Click here to Skip to main content
Click here to Skip to main content

Simple Code Path Testing

, 8 Mar 2005
Rate this:
Please Sign up or sign in to vote.
Add code path testing to your unit tests.

Introduction

I'm working on a core engine (something that is completely divorced from the Windows.System.Forms namespace but offers extensibility) for MyXaml, and the property setter is a complex beast with lots of different code paths. Besides wanting to make sure that all the code paths are tested, I also want to find out what code paths are never executed, usually due to too many patches and fixes applied, resulting in some brain dead code.

So, I got to thinking, how would I test my code paths? Something simple that doesn't require parsing out the IL or other highly complex techniques. Then I thought, why not use a custom Trace listener, put a specific Trace.Write() statement at the start of each path, and have the unit test engine tell me what code paths didn't execute after running all the tests in the fixture.

So, that's what I did, using my Advanced Unit Test tool. It's a simple solution, requires only a little overhead on the programmer's part to put in the Trace.Write statements, and results in useful information.

Using A Trace Listener

Instead of using a specific string format, I chose to pass a CodePath instance in the Trace.Write(object) method. It's easy to test if the object is a CodePath instance, and by using a class, it can be extended for some yet unknown future functionality. To make life simple, each code path is designated with a unique number. At the start of a method or a branch, simply add something like:

Trace.Write(new CodePath(1));

Each method or branch gets a unique value. This isn't great, as you can accidentally use the same number, but in practice I've found that using a section, like "100-199" for a particular method, helps to keep things organized.

The trace listener implementation is straightforward:

public class CodePathListener : DefaultTraceListener
{
  protected Hashtable codePathTracker;

  public CodePathListener(Hashtable codePathTracker)
  {
    this.codePathTracker=codePathTracker;
  }

  public override void Write(object obj)
  {
    CodePath cp=obj as CodePath;
    if (cp != null)
    {
      if (codePathTracker.Contains(cp.PathNum))
      {
        int n=(int)codePathTracker[cp.PathNum];
        ++n;
        codePathTracker[cp.PathNum]=n;
      }
      else
      {
        codePathTracker[cp.PathNum]=1;
      }
    }
    else
    {
      base.Write(obj);
    }
  }
}

Using a HashTable, where the code path ID is the key, I can also count how many times the code path has executed for the tests in the fixture. However, this information isn't reported in the AUT GUI at this point.

New Attributes In AUT

There are three new attributes in AUT. Two of them can be applied to the test fixture itself:

  • CodePathRange
    [TestFixture]
    [CodePathRange(1, 6)]
    public class ...

    and

  • CodePaths
    [TestFixture]
    [CodePaths(1, 3, 6)]
    public class ...

    The meaning should be obvious--CodePathRange lets you specify an inclusive range of code path IDs that should be encountered by the tests in the fixture, while CodePaths lets you specify individual paths. More sophisticated parsing, like "1-5, 8, 9, 10-19" would be cool, but not implemented.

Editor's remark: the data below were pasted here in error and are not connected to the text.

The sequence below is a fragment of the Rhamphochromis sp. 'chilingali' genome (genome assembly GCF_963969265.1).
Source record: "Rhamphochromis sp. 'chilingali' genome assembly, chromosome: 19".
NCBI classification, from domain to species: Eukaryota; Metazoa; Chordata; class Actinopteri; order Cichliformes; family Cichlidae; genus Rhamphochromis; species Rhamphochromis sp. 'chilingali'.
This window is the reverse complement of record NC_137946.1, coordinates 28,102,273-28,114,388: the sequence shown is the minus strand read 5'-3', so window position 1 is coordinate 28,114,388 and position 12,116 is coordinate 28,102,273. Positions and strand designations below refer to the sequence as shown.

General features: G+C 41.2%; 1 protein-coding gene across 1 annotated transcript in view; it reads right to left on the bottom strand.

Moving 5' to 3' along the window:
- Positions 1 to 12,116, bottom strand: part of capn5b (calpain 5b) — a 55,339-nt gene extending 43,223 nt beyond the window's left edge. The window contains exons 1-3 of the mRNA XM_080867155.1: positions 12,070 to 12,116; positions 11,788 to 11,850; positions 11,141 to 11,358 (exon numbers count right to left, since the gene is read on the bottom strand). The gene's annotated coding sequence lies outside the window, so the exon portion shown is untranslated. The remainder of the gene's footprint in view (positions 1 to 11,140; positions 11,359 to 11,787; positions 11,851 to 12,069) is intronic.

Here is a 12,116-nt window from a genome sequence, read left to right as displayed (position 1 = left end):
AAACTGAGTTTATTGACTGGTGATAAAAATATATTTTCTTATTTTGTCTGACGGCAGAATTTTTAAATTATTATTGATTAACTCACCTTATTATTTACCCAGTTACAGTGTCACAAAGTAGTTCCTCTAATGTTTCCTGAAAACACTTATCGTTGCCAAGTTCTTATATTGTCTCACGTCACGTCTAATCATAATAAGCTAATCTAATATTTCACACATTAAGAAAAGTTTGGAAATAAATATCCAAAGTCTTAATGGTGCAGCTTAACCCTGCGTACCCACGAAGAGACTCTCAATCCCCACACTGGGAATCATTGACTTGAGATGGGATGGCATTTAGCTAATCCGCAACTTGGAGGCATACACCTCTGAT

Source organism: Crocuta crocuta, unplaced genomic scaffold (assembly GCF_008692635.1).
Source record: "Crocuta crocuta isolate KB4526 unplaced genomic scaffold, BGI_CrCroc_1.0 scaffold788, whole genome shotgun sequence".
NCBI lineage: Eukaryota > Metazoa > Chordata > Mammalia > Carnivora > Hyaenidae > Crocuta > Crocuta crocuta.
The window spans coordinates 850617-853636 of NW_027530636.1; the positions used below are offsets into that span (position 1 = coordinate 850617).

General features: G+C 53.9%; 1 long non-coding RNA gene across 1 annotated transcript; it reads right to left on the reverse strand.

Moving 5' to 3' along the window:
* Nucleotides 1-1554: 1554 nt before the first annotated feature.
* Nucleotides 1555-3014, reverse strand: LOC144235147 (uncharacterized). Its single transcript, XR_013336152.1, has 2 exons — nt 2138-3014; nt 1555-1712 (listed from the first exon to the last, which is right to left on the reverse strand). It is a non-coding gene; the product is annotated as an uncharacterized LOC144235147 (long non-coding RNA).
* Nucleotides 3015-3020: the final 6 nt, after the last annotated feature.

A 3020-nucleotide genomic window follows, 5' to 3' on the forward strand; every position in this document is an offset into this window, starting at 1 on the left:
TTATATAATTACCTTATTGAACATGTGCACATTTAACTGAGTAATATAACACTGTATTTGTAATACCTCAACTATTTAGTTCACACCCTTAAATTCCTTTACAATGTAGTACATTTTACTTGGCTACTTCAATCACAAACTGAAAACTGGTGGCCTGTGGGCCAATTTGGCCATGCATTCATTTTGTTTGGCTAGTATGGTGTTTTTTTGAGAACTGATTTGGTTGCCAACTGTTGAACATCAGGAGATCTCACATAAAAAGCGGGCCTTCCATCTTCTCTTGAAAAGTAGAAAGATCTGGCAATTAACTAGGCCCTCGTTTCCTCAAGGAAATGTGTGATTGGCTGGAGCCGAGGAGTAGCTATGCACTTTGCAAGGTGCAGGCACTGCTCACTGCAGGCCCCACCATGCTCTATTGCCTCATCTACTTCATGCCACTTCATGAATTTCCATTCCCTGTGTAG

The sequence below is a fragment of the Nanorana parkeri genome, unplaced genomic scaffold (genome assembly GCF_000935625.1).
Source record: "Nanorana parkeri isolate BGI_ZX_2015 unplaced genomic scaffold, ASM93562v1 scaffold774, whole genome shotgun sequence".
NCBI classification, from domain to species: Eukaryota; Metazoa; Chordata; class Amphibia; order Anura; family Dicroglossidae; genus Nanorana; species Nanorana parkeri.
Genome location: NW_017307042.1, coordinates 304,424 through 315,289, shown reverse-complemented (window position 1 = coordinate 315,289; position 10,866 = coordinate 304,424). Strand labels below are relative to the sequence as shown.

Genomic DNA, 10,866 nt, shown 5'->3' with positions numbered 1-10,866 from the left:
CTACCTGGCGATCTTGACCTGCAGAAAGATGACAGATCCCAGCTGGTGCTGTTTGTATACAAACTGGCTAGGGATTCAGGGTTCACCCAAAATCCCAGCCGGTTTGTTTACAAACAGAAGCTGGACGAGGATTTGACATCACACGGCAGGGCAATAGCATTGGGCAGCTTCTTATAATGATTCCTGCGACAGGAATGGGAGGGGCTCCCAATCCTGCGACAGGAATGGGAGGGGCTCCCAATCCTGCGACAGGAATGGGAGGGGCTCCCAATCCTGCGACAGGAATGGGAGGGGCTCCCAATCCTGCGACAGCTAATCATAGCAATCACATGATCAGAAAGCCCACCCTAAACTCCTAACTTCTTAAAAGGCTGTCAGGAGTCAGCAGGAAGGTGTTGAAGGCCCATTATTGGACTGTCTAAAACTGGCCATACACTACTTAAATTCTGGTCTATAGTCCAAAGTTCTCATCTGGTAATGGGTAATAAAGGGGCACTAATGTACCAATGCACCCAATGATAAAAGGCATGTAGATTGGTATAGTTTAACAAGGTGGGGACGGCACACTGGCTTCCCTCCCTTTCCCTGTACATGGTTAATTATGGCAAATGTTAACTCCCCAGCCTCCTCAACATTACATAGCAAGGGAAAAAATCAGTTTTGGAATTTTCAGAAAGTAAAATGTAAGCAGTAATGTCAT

A third attribute can be applied directly to the test:

  • ShouldExecuteCodePath
    [Test, ShouldExecuteCodePath(6)]
    public void ...

After the test runs, AUT checks to see, if the test encountered the code path of the supplied ID. The test fails if the code path was not encountered. Only one code path can be tested here, so this would usually be the terminal branch of a method.

Conclusion

That's it! I think it's quite simple but very useful. The download includes a code path test example and the current version of AUT.

License

This article has no explicit license attached to it but may contain usage terms in the article text or the download files themselves. If in doubt please contact the author via the discussion board below.

A list of licenses authors might use can be found here

About the Author

Marc Clifton

United States United States
Marc is the creator of two open source projets, MyXaml, a declarative (XML) instantiation engine and the Advanced Unit Testing framework, and Interacx, a commercial n-tier RAD application suite.  Visit his website, www.marcclifton.com, where you will find many of his articles and his blog.
 
Marc lives in Philmont, NY.

Comments and Discussions

 
GeneralInteger Expression PinmemberBrigl13-Mar-06 6:08 
GeneralCode Coverage PinmemberJohan Skårman16-Mar-05 21:59 
GeneralNCover PinmemberDaniel Turini10-Mar-05 6:02 
GeneralCode Coverage Pinmemberjmw9-Mar-05 6:18 
GeneralRe: Code Coverage PinprotectorMarc Clifton9-Mar-05 8:24 
jmw wrote:
you could use nCover
 
Thanks for the info! I'd forgotten that I'd encountered this before. Do you use it? I took a new look, and frankly, I wish there was some "quick start" documentation somewhere showing how to use it. Do you have any links?
 
Marc
 
MyXaml
Advanced Unit Testing
YAPO
 

GeneralRe: Code Coverage Pinmemberjmw9-Mar-05 8:27 
GeneralRe: Code Coverage PinprotectorMarc Clifton9-Mar-05 8:37 
GeneralRe: Code Coverage Pinmemberjmw9-Mar-05 8:49 
GeneralRe: Code Coverage Pinmemberdchrno9-Mar-05 9:18 

General General    News News    Suggestion Suggestion    Question Question    Bug Bug    Answer Answer    Joke Joke    Rant Rant    Admin Admin   

Use Ctrl+Left/Right to switch messages, Ctrl+Up/Down to switch threads, Ctrl+Shift+Left/Right to switch pages.

| Advertise | Privacy | Mobile
Web03 | 2.8.140721.1 | Last Updated 8 Mar 2005
Article Copyright 2005 by Marc Clifton
Everything else Copyright © CodeProject, 1999-2014
Terms of Service
Layout: fixed | fluid